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New report: Wildlife crime has transformed into a multi-billion trade

China today has the largest ivory market in the world, much of it carved from poached African elephant tusks./PHOTO/ELEPHANTS IN THE DUST REPORT


The huge growth in wildlife crime mainly associated with wildlife trafficking has since transformed into a transnational crime billions of dollars for among others terrorist groups, a new report by Global Initiative Against Transnational Organised Crime ( GIATOC) says.

And while wildlife crime narratives have concentrated largely on the ‘war on poaching’ and how wildlife trafficking generates income for terrorist groups, it has since evolved into a transnational organized crime, worth billions of dollars .

“The reality is that wildlife crime has grown to become a major form of transnational organized crime, worth billions of dollars, and affecting every continent. This realization has seen a recent shift towards understanding the dynamics of this illicit economy and dismantling the organized criminal networks that underpin it,” the study notes.

The says this shift has come with a few transformative successes, where patterns of wildlife crime have changed as the killings have stopped and large volumes of wildlife products no longer transit some countries and regions.

“This report describes some of these cases. As wildlife crime increased in seriousness and profitability and evolved into an organized crime type, it developed corrupt support systems and associated illicit financial flows,” it adds.

The reports reveals that crime convergence occurs when criminal economies, networks and/or trafficking systems mature enough for convergent relationships and systems to develop and become established.

It adds deeper understanding of the wildlife crime value chain and its convergence with other types of organized crime will help to disrupt more wildlife trafficking networks, reversing biodiversity declines and other negative ecosystem impacts of wildlife crime.

The report aims to contribute to this understanding by analyzing the dynamics and breadth of crime convergence related to the illegal wildlife trade (IWT) in Eastern and Southern Africa, as well as where on the wildlife crime value chain convergence is happening.

“Using a simple system that characterizes convergence as either network, hub or broker convergence, this report draws on interviews, case studies and detailed research. It finds hub convergence to be prevalent in all of the key logistics hubs investigated, and broker convergence to be present in all of the cities and towns researched,” it observes.

The wildlife crime value chain typically starts with the poaching or illegal extraction of wildlife products and includes the various stages of trafficking these products before getting them to the final market. The report finds that most crime convergence occurs further along the value chain, meaning that it is associated with the trafficking of wildlife products rather than the poaching of wildlife.

However, the report does give an account of crime convergence linking the poaching of abalone in South Africa with local gang-related drugs markets and extortion rackets, as well as crime convergence linking the poaching of lions, pangolins and elephants in Niassa Special Reserve in northern Mozambique with illegal gemstone and gold mining and the illegal importation of pesticide poisons (for use in wildlife poaching).

“Crime convergence with wildlife trafficking sees the same transporters, dealers and brokers moving multiple illicit products – for example, the illicit gemstone trade and illegal wildlife trade (IWT) from northern Mozambique to Malawi; abalone and drugs, and rhino horn and cash-in-transit heists in South Africa; and drugs and ivory in Tanzania,” it adds.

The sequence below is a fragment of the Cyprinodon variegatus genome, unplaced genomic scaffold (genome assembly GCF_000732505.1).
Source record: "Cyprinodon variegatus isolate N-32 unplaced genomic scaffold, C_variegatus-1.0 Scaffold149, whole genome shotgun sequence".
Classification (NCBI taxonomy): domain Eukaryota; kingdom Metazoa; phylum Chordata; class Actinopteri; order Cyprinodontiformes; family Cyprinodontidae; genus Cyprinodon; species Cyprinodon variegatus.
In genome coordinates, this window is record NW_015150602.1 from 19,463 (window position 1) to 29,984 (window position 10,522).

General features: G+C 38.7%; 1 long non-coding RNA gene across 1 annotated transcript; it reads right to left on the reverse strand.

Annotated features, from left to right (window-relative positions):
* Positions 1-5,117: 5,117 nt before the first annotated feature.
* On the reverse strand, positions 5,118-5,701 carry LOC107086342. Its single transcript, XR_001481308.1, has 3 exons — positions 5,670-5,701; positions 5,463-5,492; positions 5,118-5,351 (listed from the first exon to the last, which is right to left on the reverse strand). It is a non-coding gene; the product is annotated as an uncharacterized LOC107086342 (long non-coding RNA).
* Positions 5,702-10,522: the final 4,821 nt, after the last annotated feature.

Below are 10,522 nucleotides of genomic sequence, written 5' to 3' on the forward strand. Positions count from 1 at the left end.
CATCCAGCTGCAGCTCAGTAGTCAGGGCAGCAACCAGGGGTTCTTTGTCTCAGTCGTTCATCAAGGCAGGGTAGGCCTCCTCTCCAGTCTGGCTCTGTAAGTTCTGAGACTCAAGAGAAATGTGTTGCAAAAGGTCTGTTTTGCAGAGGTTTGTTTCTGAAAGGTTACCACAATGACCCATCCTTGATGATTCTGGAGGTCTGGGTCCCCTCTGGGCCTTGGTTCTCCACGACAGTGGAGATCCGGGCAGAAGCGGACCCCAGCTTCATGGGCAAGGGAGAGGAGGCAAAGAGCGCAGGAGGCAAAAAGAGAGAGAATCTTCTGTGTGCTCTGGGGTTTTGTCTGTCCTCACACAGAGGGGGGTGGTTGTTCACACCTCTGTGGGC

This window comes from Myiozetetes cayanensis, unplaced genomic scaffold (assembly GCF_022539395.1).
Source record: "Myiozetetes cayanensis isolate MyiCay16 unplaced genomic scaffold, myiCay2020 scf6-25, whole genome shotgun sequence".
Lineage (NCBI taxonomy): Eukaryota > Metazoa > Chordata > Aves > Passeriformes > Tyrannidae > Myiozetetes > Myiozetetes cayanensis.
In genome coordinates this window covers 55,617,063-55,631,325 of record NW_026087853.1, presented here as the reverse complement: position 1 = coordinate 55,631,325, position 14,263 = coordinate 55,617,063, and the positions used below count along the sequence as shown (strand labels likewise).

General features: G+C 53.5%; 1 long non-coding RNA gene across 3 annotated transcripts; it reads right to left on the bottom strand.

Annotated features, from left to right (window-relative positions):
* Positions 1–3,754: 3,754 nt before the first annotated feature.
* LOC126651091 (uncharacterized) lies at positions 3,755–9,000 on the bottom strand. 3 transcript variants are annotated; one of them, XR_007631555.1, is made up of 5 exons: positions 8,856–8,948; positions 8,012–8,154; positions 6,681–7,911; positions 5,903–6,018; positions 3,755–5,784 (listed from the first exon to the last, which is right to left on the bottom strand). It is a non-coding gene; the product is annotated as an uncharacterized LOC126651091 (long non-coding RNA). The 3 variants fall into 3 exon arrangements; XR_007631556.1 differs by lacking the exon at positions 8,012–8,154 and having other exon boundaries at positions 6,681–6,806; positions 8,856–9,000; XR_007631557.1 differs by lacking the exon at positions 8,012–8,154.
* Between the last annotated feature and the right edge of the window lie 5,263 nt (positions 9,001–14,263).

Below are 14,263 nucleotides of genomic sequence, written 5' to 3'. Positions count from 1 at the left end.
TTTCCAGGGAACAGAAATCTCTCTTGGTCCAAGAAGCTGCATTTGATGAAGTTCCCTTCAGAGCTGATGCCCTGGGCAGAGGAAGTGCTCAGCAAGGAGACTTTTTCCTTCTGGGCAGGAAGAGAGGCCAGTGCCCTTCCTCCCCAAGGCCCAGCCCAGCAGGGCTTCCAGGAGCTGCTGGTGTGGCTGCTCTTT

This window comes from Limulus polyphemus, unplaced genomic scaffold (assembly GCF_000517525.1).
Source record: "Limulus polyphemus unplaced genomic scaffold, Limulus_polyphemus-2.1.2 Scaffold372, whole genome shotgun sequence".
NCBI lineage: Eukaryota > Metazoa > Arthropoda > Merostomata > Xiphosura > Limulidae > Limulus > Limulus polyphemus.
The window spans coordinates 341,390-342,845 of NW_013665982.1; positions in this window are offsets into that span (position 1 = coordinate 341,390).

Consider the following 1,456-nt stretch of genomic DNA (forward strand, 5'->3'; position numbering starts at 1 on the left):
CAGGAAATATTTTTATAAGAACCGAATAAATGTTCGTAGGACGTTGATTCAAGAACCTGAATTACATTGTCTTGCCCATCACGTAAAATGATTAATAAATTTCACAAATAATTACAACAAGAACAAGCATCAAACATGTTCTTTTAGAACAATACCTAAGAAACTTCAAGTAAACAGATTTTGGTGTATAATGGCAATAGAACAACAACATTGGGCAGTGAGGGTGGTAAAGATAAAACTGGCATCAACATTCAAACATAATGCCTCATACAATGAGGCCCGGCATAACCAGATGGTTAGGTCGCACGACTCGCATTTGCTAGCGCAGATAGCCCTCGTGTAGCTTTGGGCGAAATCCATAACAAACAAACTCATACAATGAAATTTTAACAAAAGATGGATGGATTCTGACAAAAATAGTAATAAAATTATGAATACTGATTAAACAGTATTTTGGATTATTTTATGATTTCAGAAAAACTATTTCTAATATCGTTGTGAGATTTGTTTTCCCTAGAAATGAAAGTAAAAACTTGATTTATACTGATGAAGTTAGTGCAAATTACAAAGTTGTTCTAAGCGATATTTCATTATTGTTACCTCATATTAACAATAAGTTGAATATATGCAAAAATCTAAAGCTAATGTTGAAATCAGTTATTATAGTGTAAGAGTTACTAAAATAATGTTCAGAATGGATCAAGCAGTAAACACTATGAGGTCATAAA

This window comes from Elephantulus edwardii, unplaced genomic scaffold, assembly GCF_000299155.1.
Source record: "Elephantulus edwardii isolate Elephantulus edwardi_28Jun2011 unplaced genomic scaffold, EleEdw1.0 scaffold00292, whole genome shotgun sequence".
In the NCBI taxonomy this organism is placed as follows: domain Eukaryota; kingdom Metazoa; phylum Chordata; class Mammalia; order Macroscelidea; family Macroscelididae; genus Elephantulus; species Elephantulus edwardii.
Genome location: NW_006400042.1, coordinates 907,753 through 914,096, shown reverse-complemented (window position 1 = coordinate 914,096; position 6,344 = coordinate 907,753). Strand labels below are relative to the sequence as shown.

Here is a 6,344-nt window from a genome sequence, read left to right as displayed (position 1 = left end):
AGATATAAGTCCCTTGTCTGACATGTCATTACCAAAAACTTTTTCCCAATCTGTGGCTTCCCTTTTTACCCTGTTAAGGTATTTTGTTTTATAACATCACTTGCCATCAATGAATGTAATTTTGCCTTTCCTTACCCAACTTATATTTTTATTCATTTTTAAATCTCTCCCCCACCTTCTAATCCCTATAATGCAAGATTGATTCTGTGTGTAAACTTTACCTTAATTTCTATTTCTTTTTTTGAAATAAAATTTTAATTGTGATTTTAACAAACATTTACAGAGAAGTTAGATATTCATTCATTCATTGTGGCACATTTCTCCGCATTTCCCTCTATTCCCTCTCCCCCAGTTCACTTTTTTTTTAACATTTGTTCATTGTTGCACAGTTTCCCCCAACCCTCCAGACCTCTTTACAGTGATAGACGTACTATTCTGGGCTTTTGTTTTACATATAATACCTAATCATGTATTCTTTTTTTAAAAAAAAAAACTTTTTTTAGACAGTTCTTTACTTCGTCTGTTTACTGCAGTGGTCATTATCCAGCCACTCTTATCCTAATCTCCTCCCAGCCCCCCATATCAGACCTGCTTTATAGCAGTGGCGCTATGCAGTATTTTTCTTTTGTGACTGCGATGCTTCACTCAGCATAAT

It says at key ports and hubs, illicit wildlife products are trafficked using the same corrupt systems as other illicit commodities being trafficked through those ports or hubs – for example, tortoises, gold and heroin through Ivato International Airport in Antananarivo, and rhino horn and drugs through Maputo and OR Tambo airports.

Overall, the report details significant amounts of convergence between IWT and other types of organized crime. The report finds that crime convergence seldom occurs at the extreme supply side (that is, the poaching end) of the wildlife crime value chain.

“This means that most poachers are not hardcore criminals involved in multiple types of organized crime. However, the rhino poaching illicit economy in South Africa and southern Mozambique is an exception to this trend,” it notes.

The report details case studies where organized wildlife crime networks have been dismantled, changing the risk dynamic for criminals, and resulting in sustainable and transformational reductions in wildlife crime.

The report adds several critical parts to achieving this include, strengthening intelligence analysis, building the capacity to prioritize and target criminal networks for maximum impact, effective investigations, and ensuring effective prosecutions with deterrent sentences and financial sanctions.

“Strengthening courts, prosecutions capacity and the criminal justice system will have positive impacts for tackling all crime types, and for strengthening governance and rule of law more broadly,” it emphasises.

This report finds that corruption and money laundering are fundamental to organized crime. Thus, investigating and mitigating these should be integrated into all investigations.

Building resilience to corruption can be done by focusing on organizational cultures and values, inclusive and values-based leadership, selecting staff with the right qualities, attributes and values in the criminal justice system, and by developing a sense of belonging, recognition and impact among staff the report says.

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